Alduin, an ancient and powerful dragon, has been revived, and he intends on reviving all the other dragons that once served under his rule in an attempt to retake Skyrim. Your character is Dragonborn, which means he or she is able to absorb the souls of dragons that have been felled, and then convert those souls into Dragon Shouts. Shouts are powers activated by speaking in the dragon language, and after playing Skyrim, it's hard to go back to any Elder Scrolls game in which they are absent.

Shouts fit in perfectly with all the other elements of Skyrim. They complement the typical combat and magic wonderfully. Early Shouts cause characters to bellow with such force that enemies are shot across rooms or off cliffs to their deaths. Later Shouts yield new abilities, such as breathing fire, slowing down time, disarming opponents, and much more. Like I said, I loved the Shouts, and they add a whole new layer of strategy to the game's combat.

Typical Elder Scrolls combat abilities and magic categories return in Skyrim, though it has all been streamlined and simplified, and the result is an RPG with a much cleaner interface and better overall accessibility. There are now three core sets of skills, which are Thief, Warrior, and Mage. The Thief focuses on abilities such as speechcraft, sneaking, and lockpicking, while Warrior deals with the various combat styles in the game. Mage, of course, is magic-based.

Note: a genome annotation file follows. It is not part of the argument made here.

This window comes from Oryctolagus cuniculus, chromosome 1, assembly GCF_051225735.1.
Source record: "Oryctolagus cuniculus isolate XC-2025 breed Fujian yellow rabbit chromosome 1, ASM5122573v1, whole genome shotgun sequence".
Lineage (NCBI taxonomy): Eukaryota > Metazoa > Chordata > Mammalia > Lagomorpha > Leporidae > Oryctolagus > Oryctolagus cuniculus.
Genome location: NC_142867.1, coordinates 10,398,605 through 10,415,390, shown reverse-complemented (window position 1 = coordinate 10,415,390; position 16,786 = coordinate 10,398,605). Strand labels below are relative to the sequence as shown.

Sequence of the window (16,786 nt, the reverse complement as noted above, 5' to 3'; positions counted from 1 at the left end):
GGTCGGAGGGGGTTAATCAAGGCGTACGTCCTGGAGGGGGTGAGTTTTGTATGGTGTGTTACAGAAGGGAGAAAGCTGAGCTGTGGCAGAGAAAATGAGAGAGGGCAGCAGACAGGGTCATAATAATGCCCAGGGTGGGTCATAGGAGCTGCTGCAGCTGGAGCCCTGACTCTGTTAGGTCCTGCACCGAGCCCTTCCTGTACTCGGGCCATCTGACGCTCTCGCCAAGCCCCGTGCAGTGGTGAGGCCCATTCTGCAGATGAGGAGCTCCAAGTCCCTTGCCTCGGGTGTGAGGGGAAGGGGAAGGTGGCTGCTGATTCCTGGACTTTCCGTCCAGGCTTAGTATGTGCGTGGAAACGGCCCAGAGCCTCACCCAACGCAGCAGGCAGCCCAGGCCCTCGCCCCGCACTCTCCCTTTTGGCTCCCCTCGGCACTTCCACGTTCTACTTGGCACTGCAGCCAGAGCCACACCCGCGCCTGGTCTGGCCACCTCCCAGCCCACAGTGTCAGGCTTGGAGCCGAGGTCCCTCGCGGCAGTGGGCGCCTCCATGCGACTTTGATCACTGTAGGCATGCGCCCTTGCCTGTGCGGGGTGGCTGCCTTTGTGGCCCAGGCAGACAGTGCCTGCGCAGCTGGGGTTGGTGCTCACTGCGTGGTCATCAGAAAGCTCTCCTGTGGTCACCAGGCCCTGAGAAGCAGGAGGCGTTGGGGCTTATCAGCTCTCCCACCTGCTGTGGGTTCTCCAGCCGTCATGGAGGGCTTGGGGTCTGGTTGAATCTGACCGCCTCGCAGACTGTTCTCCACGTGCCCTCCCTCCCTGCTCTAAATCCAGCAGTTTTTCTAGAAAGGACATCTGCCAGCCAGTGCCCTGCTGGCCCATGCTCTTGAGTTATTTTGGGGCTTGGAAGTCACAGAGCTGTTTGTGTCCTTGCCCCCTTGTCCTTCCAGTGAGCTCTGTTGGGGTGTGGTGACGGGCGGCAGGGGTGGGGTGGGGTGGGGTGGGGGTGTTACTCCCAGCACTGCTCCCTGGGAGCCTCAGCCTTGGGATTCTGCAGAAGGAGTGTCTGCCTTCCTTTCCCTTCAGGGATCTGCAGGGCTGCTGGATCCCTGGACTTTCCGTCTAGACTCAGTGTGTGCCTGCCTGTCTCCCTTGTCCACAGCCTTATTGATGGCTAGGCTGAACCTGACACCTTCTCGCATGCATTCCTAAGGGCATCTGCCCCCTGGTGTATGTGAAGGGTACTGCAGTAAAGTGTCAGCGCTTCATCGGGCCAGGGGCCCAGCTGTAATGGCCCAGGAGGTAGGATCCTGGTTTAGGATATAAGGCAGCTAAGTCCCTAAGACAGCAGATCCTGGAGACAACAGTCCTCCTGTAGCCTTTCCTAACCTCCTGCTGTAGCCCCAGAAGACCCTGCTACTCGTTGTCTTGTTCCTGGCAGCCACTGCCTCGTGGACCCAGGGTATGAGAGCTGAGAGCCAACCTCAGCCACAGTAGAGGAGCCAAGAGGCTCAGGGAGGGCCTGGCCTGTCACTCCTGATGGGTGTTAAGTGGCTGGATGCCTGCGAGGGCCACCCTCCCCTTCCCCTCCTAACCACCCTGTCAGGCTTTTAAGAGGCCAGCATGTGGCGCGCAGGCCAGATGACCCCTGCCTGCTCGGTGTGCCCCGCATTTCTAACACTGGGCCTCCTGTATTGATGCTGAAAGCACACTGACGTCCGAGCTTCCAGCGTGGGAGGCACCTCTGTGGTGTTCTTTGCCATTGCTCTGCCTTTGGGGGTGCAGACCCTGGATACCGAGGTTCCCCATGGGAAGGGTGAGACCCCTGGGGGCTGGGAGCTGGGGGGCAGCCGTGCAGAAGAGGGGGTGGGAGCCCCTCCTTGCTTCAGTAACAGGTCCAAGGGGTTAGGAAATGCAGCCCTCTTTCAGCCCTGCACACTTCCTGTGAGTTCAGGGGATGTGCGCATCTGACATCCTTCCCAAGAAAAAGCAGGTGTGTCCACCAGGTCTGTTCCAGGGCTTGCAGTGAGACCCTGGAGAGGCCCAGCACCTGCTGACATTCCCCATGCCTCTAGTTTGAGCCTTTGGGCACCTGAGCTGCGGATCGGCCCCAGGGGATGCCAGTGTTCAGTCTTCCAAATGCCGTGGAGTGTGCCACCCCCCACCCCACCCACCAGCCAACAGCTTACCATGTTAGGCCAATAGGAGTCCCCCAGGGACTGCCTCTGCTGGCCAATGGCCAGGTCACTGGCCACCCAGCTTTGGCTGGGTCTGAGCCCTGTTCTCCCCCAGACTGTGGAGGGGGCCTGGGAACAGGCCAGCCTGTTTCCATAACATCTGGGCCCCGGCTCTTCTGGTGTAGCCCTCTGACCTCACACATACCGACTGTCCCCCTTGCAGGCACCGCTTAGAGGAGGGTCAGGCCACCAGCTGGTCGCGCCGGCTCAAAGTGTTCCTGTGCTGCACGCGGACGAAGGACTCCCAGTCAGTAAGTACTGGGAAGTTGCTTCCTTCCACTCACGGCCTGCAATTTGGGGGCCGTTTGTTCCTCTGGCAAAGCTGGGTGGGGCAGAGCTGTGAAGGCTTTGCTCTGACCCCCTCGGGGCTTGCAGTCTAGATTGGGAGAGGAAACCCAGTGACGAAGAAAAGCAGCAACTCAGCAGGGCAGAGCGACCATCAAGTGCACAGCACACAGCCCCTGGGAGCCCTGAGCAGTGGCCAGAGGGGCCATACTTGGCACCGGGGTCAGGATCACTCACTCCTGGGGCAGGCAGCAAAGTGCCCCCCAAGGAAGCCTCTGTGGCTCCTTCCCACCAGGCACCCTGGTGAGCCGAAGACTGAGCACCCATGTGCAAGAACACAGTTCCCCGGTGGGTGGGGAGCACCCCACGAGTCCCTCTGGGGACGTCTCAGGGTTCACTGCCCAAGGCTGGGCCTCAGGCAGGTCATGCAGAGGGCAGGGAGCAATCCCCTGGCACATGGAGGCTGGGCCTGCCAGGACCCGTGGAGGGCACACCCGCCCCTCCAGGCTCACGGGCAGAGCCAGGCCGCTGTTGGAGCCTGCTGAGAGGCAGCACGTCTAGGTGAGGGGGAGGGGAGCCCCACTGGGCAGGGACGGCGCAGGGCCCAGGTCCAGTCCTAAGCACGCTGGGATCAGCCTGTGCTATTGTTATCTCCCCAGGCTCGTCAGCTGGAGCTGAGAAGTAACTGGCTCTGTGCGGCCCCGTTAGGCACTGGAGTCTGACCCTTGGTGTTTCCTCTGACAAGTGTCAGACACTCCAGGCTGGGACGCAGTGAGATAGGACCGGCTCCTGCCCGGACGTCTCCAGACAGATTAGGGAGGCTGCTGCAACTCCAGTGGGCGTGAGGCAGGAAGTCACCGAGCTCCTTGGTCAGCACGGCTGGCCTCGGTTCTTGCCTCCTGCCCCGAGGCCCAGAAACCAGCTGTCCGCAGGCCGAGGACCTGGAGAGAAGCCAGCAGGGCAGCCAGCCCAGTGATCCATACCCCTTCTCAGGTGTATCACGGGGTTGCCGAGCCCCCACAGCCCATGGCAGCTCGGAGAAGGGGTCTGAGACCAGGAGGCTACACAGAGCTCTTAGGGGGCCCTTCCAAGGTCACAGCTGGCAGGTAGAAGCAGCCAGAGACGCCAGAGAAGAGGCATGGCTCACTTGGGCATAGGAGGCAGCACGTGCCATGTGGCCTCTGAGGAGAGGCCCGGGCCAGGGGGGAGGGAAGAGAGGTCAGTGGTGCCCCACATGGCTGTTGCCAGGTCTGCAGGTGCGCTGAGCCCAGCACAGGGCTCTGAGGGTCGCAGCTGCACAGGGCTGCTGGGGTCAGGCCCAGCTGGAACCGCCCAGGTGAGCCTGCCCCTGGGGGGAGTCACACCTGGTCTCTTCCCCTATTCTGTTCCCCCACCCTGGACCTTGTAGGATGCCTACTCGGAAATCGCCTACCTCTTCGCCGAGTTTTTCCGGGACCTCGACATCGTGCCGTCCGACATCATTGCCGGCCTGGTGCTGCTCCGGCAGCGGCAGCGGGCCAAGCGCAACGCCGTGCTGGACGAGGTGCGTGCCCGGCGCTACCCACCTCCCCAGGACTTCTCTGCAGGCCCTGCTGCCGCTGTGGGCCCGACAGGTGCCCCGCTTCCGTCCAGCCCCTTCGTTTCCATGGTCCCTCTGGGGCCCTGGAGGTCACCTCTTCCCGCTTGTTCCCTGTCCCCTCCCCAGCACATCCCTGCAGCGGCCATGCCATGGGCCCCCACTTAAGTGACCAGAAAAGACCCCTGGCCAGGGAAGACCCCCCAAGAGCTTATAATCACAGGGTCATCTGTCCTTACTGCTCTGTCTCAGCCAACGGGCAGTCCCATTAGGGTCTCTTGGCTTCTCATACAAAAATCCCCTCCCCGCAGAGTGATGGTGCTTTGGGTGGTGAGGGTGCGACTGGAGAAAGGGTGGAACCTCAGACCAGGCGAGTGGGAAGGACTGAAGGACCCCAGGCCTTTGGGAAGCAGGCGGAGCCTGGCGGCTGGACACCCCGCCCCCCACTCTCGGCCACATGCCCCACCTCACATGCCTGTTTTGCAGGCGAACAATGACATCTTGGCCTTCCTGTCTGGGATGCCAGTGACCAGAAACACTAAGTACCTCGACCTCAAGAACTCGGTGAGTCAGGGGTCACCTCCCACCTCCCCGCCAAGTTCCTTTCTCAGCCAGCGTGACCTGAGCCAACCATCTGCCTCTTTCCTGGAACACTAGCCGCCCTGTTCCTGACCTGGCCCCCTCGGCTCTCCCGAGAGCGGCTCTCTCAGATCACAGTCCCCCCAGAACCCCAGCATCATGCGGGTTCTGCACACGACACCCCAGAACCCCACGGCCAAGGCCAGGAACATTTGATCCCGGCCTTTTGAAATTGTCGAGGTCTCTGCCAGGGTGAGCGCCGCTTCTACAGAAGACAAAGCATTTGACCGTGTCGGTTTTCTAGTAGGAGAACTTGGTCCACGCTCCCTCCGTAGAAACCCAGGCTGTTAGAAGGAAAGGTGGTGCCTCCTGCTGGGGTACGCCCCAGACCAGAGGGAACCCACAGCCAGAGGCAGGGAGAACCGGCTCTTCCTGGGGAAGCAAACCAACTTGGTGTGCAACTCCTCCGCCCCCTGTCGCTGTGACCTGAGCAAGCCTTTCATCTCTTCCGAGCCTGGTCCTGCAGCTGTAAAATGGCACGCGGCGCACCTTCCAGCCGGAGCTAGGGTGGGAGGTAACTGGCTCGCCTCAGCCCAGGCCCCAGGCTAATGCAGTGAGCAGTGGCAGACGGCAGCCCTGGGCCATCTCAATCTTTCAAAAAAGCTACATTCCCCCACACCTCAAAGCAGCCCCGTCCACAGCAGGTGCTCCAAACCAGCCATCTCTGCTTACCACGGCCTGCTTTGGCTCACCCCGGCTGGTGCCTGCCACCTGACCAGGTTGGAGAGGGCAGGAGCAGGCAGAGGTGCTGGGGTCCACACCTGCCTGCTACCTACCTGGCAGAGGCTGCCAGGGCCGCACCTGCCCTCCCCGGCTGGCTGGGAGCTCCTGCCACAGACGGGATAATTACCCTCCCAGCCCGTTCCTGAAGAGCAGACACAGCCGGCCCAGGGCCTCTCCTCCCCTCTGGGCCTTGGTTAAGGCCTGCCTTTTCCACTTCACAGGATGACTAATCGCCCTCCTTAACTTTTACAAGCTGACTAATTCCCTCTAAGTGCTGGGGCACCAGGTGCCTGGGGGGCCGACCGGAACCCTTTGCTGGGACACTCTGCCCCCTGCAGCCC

Skyrim can be played in so many different ways, and all the different play styles result in a game that feels completely different every time. Players can choose to take up archery, or if they'd rather get in closer to enemies, they can use one-handed or two-handed weapons. Stealthy players will want to work on their sneaking skills, and magically endowed characters can heal wounds in the midst of battle or summon creatures to fight for them. A wide variety of equipment is available to discover, purchase, or craft in the game to augment these abilities. Players can choose to wear light or heavy armor, and find all sorts of magical attire that can boost their stats in many of the different skill fields.